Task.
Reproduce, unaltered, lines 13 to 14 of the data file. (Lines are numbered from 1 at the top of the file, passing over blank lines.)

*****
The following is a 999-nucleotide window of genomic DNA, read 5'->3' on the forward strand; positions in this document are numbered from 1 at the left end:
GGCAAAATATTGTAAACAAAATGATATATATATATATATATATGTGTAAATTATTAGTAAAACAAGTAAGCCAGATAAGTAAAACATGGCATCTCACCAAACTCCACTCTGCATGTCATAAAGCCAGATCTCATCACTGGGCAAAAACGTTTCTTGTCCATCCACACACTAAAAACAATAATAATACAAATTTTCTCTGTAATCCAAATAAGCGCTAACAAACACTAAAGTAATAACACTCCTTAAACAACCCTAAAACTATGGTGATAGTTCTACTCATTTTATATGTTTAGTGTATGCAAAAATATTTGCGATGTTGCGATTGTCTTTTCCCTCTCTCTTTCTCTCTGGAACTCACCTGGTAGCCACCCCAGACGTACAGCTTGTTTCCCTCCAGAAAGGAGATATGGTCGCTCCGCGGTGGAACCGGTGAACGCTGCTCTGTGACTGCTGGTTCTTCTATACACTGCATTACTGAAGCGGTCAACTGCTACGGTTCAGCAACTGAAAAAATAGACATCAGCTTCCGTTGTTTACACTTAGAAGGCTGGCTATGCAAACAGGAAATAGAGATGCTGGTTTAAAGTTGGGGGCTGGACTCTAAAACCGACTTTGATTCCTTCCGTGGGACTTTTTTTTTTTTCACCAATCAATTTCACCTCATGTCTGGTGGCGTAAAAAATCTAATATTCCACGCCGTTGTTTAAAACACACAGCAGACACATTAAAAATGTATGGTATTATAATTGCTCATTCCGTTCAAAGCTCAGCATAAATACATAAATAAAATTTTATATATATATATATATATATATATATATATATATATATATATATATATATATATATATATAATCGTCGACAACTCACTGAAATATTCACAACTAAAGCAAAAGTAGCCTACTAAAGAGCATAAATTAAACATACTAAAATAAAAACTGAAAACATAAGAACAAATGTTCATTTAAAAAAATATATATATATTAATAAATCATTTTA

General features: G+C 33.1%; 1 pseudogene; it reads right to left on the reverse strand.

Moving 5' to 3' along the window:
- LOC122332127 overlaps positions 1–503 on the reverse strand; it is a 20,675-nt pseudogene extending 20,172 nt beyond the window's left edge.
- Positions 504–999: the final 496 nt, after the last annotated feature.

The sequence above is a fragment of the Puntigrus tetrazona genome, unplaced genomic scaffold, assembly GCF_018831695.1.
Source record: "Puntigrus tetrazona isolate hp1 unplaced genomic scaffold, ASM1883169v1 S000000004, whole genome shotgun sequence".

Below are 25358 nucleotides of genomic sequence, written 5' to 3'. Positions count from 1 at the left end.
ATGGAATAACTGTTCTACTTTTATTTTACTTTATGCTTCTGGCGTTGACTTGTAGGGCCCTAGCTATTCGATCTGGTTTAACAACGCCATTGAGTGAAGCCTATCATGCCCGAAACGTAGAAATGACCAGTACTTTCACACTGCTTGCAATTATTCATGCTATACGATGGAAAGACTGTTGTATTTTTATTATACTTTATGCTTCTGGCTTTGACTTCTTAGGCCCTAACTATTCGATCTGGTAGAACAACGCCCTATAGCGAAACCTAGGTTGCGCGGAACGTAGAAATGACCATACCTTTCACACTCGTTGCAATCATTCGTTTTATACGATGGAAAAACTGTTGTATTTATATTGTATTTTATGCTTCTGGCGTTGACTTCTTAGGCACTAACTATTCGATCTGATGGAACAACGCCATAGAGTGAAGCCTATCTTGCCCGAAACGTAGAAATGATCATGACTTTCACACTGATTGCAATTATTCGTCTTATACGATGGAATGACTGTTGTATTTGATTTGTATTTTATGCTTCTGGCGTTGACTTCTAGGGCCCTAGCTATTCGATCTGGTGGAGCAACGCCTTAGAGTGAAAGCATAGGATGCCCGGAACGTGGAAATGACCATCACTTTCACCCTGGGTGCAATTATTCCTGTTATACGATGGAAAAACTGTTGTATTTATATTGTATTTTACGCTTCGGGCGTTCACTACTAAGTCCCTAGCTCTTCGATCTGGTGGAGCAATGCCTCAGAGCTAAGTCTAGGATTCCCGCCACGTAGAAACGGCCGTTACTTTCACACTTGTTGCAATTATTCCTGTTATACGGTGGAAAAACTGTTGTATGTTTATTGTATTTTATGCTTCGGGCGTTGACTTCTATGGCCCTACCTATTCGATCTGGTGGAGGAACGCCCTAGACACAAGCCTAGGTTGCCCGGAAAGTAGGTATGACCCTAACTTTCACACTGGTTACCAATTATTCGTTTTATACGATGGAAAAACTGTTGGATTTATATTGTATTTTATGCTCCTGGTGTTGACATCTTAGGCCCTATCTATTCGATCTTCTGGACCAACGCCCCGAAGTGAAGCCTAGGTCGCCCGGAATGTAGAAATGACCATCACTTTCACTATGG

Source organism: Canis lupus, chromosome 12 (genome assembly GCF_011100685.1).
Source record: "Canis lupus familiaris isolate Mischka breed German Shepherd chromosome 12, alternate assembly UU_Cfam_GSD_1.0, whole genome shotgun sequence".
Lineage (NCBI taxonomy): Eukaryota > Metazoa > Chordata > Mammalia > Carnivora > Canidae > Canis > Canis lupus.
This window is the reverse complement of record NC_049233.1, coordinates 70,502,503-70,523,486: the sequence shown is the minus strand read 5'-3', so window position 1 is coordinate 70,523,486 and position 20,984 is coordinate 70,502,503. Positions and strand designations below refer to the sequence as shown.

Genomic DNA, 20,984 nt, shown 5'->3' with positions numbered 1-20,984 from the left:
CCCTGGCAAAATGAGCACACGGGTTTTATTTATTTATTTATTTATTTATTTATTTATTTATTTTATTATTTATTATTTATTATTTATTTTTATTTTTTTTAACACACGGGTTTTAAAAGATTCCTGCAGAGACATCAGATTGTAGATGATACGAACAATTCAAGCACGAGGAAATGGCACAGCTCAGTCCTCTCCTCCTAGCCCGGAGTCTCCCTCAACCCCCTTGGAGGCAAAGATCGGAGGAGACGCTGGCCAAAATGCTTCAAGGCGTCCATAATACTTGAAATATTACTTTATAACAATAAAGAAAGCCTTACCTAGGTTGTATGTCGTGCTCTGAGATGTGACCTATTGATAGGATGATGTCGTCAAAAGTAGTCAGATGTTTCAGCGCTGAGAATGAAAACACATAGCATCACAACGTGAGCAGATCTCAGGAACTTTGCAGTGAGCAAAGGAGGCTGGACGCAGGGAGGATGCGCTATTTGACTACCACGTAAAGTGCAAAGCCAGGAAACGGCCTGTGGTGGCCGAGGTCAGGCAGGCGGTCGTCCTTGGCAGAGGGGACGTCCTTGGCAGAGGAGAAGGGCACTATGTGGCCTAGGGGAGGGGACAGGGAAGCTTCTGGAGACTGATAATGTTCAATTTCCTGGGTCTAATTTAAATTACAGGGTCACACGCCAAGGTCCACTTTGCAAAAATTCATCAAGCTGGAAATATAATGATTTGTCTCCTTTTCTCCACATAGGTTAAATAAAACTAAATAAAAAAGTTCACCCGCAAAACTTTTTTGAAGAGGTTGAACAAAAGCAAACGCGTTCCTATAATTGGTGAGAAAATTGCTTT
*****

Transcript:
Lineage (NCBI taxonomy): Eukaryota > Metazoa > Chordata > Mammalia > Carnivora > Canidae > Canis > Canis lupus.
This window is the reverse complement of record NC_049233.1, coordinates 70,502,503-70,523,486: the sequence shown is the minus strand read 5'-3', so window position 1 is coordinate 70,523,486 and position 20,984 is coordinate 70,502,503. Positions and strand designations below refer to the sequence as shown.